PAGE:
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St. Louis, MO, United States

Ong F.S.,Illumina | Lin J.C.,Rare Genomics Institute | Grosu D.S.,Illumina | Fan J.-B.,Illumina
Genomics | Year: 2013

The development of next-generation sequencing (NGS) technology has made DNA sequencing not only rapid and cost-effective, but also highly accurate and reproducible. The translational utility of genomic sequencing is clear, from understanding of human genetic variation and its association with disease risk and individual response to treatment, to the interpretation and translation of the data for clinical decision making. It will be a critical technology for disease characterization and monitoring in molecular pathology and is expected to become a central piece of routine healthcare management which will result in accurate and reliable reporting, a prerequisite for physicians to practice genomic medicine. © 2013 Elsevier Inc.

Fumagalli D.C.,Rare Genomics Institute | Gouw A.M.,Rare Genomics Institute | Gouw A.M.,Stanford University
Yale Journal of Biology and Medicine | Year: 2015

Given the current funding situation of the National Institutes of Health, getting funding for rare disease research is extremely difficult. In light of the enormous potential for research in the rare diseases and the scarcity of research funding, we provide a case study of a novel successful crowdfunding approach at a non-profit organization called Rare Genomics Institute. We partner with biotechnology companies willing to donate their products, such as mouse models, gene editing software, and sequencing services, for which researchers can apply. First, we find that personal stories can be powerful tools to seek funding from sympathetic donors who do not have the same rational considerations of impact and profit. Second, for foundations facing funding restrictions, company donations can be a valuable tool in addition to crowdfunding. Third, rare disease research is particularly rewarding for scientists as they proceed to be pioneers in the field during their academic careers. Overall, by connecting donors, foundations, researchers, and patients, crowdfunding has become a powerful alternative funding mechanism for personalized medicine. © 2015.

Rajasimha H.K.,Organization for Rare Diseases India | Shirol P.B.,Organization for Rare Diseases India | Ramamoorthy P.,Organization for Rare Diseases India | Hegde M.,Organization for Rare Diseases India | And 15 more authors.
Genetics research | Year: 2014

In order to address the unmet needs and create opportunities that benefit patients with rare disease in India, a group of volunteers created a not-for-profit organization named Organization for Rare Diseases India (ORDI; www.ordindia.org). ORDI plans to represent the collective voice and advocate the needs of patients with rare diseases and other stakeholders in India. The ORDI team members come from diverse backgrounds such as genetics, molecular diagnostics, drug development, bioinformatics, communications, information technology, patient advocacy and public service. ORDI builds on the lessons learned from numerous similar organizations in the USA, European Union and disease-specific rare disease foundations in India. In this review, we provide a background on the landscape of rare diseases and the organizations that are active in this area globally and in India. We discuss the unique challenges in tackling rare diseases in India, and highlight the unmet needs of the key stakeholders of rare diseases. Finally, we define the vision, mission, goals and objectives of ORDI, identify the key developments in the health care context in India and welcome community feedback and comments on our approach.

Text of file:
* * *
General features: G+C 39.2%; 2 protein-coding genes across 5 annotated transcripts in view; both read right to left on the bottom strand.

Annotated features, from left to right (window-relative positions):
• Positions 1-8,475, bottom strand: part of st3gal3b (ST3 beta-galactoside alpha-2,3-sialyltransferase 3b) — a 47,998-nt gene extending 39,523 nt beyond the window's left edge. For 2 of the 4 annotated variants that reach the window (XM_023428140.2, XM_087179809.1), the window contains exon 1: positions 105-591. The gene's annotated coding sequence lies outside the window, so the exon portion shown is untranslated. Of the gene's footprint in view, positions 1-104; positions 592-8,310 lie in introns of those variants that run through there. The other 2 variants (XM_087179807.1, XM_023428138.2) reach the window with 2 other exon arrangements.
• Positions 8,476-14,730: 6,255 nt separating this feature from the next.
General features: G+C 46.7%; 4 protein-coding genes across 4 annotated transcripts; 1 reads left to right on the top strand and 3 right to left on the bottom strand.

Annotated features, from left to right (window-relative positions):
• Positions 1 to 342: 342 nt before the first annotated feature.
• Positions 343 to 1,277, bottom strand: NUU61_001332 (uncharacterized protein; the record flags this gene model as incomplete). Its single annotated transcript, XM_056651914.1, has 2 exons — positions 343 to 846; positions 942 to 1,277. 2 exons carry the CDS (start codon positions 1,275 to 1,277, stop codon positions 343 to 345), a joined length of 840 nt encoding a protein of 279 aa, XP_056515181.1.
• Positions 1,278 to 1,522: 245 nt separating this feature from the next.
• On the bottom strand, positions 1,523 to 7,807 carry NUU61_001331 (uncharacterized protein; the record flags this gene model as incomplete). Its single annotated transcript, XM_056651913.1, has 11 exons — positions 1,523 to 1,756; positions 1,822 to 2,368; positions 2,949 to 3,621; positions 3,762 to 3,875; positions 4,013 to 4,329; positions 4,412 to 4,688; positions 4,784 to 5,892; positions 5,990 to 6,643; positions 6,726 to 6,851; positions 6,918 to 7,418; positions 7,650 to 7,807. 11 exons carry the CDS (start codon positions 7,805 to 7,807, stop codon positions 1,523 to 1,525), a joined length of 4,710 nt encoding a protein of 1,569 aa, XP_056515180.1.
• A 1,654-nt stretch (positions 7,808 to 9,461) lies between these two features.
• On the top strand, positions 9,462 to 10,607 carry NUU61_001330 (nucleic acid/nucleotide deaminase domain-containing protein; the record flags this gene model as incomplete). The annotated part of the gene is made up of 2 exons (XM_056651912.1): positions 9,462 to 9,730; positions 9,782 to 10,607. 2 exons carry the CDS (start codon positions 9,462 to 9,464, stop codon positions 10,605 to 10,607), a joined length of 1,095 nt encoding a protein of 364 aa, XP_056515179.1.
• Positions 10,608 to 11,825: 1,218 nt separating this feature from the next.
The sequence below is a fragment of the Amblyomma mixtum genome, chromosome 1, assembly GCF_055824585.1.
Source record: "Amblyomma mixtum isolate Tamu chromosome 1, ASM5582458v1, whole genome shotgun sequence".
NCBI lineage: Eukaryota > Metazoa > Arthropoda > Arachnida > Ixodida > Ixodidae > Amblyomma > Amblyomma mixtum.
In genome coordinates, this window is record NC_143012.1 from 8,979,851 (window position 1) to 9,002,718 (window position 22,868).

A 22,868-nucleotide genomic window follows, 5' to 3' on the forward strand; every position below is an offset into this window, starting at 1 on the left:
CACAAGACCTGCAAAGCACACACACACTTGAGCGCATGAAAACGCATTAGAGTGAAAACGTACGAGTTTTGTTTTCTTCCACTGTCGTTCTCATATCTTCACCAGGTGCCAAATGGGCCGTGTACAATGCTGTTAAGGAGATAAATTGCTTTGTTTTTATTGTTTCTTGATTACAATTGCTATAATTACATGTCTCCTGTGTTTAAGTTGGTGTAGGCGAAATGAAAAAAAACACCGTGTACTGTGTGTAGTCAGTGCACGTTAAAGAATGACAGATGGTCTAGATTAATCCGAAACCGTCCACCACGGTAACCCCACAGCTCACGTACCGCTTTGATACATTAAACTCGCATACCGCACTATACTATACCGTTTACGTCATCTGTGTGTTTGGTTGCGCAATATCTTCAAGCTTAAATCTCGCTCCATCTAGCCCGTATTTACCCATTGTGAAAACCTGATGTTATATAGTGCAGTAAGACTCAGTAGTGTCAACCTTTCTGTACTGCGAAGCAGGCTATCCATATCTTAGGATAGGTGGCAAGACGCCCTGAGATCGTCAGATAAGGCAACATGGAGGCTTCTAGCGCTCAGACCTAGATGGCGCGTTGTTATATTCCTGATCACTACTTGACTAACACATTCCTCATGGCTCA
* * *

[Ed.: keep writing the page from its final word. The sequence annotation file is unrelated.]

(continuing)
Sager M.,Washington University in St. Louis | Sager M.,Rare Genomics Institute | Yeat N.C.,Rare Genomics Institute | Yeat N.C.,Washington University in St. Louis | And 7 more authors.
Expert Review of Molecular Diagnostics | Year: 2015

Transcriptomic technologies are evolving to diagnose cancer earlier and more accurately to provide greater predictive and prognostic utility to oncologists and patients. Digital techniques such as RNA sequencing are replacing still-imaging techniques to provide more detailed analysis of the transcriptome and aberrant expression that causes oncogenesis, while companion diagnostics are developing to determine the likely effectiveness of targeted treatments. This article examines recent advancements in molecular profiling research and technology as applied to cancer diagnosis, clinical applications and predictions for the future of personalized medicine in oncology. © 2015 Taylor & Francis.

Dolled-Filhart M.P.,Rare Genomics Institute | Lordemann A.,Rare Genomics Institute | Lordemann A.,Genome Technology Access Center | Dahl W.,Rare Genomics Institute | And 7 more authors.
Personalized Medicine | Year: 2012

A decade after the complete sequencing of the human genome, combined with recent advances in throughput and sequencing costs, the genetics of rare diseases has entered a new era. There has now been an explosion in the identification and mapping of rare diseases, with over 10,000 exomes having been sequenced to date. This article surveys the progress and development of technologies to understand rare disease; it provides a historical overview of traditional techniques such as karyotyping and homozygosity mapping, reviews current methods of whole-exome and -genome sequencing, and provides a future perspective on upcoming developments such as targeted drugs and gene therapy. This article will discuss the implications of these methods for rare disease research, along with a discussion of the success stories that provide great hope and optimism for patients and scientists alike. © 2012 Future Medicine Ltd.

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